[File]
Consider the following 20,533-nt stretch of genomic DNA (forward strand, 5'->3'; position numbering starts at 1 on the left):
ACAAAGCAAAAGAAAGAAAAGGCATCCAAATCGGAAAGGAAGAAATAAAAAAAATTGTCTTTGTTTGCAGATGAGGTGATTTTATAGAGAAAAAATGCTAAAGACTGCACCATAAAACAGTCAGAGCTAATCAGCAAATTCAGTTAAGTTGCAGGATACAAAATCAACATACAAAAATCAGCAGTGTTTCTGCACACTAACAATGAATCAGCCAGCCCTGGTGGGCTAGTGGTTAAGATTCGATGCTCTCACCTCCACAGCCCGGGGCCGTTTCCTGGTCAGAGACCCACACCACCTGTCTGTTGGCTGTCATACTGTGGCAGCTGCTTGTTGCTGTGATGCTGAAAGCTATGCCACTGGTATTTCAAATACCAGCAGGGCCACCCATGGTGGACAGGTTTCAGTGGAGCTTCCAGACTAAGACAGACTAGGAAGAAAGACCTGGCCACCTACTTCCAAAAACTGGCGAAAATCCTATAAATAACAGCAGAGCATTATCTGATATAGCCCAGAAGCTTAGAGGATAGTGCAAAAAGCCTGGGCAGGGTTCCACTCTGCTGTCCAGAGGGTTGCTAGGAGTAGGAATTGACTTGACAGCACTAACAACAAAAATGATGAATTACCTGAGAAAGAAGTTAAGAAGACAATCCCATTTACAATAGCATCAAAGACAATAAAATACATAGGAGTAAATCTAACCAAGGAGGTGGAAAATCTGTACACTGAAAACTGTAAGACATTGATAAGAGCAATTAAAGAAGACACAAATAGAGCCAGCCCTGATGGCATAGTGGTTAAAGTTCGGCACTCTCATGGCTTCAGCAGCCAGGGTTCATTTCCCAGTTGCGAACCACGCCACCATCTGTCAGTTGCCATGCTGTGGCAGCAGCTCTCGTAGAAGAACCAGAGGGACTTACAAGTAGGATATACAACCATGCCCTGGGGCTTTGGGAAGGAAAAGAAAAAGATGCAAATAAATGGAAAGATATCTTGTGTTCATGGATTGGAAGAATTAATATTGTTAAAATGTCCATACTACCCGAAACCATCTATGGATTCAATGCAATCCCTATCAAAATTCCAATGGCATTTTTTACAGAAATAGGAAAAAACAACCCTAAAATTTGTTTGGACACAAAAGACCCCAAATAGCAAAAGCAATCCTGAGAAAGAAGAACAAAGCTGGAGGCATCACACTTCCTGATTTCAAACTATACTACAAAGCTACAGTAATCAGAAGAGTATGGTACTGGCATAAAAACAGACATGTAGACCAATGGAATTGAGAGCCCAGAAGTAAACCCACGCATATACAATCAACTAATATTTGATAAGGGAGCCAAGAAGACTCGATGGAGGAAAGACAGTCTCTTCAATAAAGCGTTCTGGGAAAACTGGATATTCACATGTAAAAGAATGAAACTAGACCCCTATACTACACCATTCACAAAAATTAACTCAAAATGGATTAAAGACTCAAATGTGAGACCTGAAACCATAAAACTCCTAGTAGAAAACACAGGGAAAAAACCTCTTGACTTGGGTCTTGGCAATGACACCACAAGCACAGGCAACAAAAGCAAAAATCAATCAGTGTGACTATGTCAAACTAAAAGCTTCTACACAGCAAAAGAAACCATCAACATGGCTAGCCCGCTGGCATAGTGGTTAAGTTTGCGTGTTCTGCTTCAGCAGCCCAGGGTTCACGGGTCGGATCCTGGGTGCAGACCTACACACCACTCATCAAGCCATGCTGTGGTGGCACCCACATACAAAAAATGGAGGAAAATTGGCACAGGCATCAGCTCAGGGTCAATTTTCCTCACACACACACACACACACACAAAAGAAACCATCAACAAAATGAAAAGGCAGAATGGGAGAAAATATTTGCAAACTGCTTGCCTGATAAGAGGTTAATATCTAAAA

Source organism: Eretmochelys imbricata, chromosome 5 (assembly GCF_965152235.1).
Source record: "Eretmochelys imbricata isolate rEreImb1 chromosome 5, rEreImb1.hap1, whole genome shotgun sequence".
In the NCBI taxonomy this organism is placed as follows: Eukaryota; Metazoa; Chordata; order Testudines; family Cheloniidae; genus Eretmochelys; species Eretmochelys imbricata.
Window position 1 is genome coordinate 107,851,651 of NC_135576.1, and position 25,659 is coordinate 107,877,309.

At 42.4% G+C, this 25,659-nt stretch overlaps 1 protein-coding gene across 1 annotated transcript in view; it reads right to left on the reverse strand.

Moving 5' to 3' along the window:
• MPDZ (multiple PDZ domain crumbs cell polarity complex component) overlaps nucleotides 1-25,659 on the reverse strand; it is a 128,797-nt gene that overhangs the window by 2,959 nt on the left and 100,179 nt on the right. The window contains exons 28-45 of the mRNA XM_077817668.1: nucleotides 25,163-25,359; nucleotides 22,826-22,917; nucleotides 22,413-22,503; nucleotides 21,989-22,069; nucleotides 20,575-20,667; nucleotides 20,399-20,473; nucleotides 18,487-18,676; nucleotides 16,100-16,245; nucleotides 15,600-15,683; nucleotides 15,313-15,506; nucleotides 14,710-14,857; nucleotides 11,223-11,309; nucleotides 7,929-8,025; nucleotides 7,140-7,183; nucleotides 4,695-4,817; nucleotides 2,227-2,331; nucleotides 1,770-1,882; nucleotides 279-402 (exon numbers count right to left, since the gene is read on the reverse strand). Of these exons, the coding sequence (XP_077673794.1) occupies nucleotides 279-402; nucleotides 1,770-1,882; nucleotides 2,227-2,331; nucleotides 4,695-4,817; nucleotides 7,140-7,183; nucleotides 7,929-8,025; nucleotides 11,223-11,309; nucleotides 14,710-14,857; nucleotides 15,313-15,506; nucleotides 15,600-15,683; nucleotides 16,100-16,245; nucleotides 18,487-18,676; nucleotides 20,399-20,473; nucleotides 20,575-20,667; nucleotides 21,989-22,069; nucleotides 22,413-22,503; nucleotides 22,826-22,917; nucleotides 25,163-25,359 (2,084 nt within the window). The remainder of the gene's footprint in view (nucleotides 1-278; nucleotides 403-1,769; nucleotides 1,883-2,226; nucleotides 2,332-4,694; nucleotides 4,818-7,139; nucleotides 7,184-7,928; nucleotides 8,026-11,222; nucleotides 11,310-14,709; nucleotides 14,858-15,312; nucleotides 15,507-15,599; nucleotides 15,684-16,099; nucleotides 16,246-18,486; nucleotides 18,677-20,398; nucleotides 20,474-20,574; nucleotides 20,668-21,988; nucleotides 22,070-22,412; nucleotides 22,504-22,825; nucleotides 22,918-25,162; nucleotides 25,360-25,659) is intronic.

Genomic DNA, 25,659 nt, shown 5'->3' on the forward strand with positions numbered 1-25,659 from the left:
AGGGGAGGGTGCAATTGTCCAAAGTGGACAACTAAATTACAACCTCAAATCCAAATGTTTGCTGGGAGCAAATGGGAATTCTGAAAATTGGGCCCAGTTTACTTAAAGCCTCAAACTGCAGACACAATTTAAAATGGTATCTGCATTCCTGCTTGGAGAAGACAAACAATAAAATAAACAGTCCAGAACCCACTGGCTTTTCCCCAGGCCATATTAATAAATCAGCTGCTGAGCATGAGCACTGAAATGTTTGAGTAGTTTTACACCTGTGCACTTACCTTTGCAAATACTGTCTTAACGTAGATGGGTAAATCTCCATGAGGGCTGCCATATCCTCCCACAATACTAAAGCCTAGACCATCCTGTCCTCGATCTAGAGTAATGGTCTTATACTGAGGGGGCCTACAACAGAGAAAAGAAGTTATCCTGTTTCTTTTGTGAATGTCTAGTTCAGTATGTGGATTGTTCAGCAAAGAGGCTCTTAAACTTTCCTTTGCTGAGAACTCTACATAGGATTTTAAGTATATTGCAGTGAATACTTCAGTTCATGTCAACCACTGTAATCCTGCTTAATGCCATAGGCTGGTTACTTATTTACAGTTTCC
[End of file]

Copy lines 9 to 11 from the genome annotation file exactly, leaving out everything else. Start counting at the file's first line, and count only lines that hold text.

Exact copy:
• MPDZ (multiple PDZ domain crumbs cell polarity complex component) overlaps nucleotides 1-25,659 on the reverse strand; it is a 128,797-nt gene that overhangs the window by 2,959 nt on the left and 100,179 nt on the right. The window contains exons 28-45 of the mRNA XM_077817668.1: nucleotides 25,163-25,359; nucleotides 22,826-22,917; nucleotides 22,413-22,503; nucleotides 21,989-22,069; nucleotides 20,575-20,667; nucleotides 20,399-20,473; nucleotides 18,487-18,676; nucleotides 16,100-16,245; nucleotides 15,600-15,683; nucleotides 15,313-15,506; nucleotides 14,710-14,857; nucleotides 11,223-11,309; nucleotides 7,929-8,025; nucleotides 7,140-7,183; nucleotides 4,695-4,817; nucleotides 2,227-2,331; nucleotides 1,770-1,882; nucleotides 279-402 (exon numbers count right to left, since the gene is read on the reverse strand). Of these exons, the coding sequence (XP_077673794.1) occupies nucleotides 279-402; nucleotides 1,770-1,882; nucleotides 2,227-2,331; nucleotides 4,695-4,817; nucleotides 7,140-7,183; nucleotides 7,929-8,025; nucleotides 11,223-11,309; nucleotides 14,710-14,857; nucleotides 15,313-15,506; nucleotides 15,600-15,683; nucleotides 16,100-16,245; nucleotides 18,487-18,676; nucleotides 20,399-20,473; nucleotides 20,575-20,667; nucleotides 21,989-22,069; nucleotides 22,413-22,503; nucleotides 22,826-22,917; nucleotides 25,163-25,359 (2,084 nt within the window). The remainder of the gene's footprint in view (nucleotides 1-278; nucleotides 403-1,769; nucleotides 1,883-2,226; nucleotides 2,332-4,694; nucleotides 4,818-7,139; nucleotides 7,184-7,928; nucleotides 8,026-11,222; nucleotides 11,310-14,709; nucleotides 14,858-15,312; nucleotides 15,507-15,599; nucleotides 15,684-16,099; nucleotides 16,246-18,486; nucleotides 18,677-20,398; nucleotides 20,474-20,574; nucleotides 20,668-21,988; nucleotides 22,070-22,412; nucleotides 22,504-22,825; nucleotides 22,918-25,162; nucleotides 25,360-25,659) is intronic.

Genomic DNA, 25,659 nt, shown 5'->3' on the forward strand with positions numbered 1-25,659 from the left:
AGGGGAGGGTGCAATTGTCCAAAGTGGACAACTAAATTACAACCTCAAATCCAAATGTTTGCTGGGAGCAAATGGGAATTCTGAAAATTGGGCCCAGTTTACTTAAAGCCTCAAACTGCAGACACAATTTAAAATGGTATCTGCATTCCTGCTTGGAGAAGACAAACAATAAAATAAACAGTCCAGAACCCACTGGCTTTTCCCCAGGCCATATTAATAAATCAGCTGCTGAGCATGAGCACTGAAATGTTTGAGTAGTTTTACACCTGTGCACTTACCTTTGCAAATACTGTCTTAACGTAGATGGGTAAATCTCCATGAGGGCTGCCATATCCTCCCACAATACTAAAGCCTAGACCATCCTGTCCTCGATCTAGAGTAATGGTCTTATACTGAGGGGGCCTACAACAGAGAAAAGAAGTTATCCTGTTTCTTTTGTGAATGTCTAGTTCAGTATGTGGATTGTTCAGCAAAGAGGCTCTTAAACTTTCCTTTGCTGAGAACTCTACATAGGATTTTAAGTATATTGCAGTGAATACTTCAGTTCATGTCAACCACTGTAATCCTGCTTAATGCCATAGGCTGGTTACTTATTTACAGTTTCC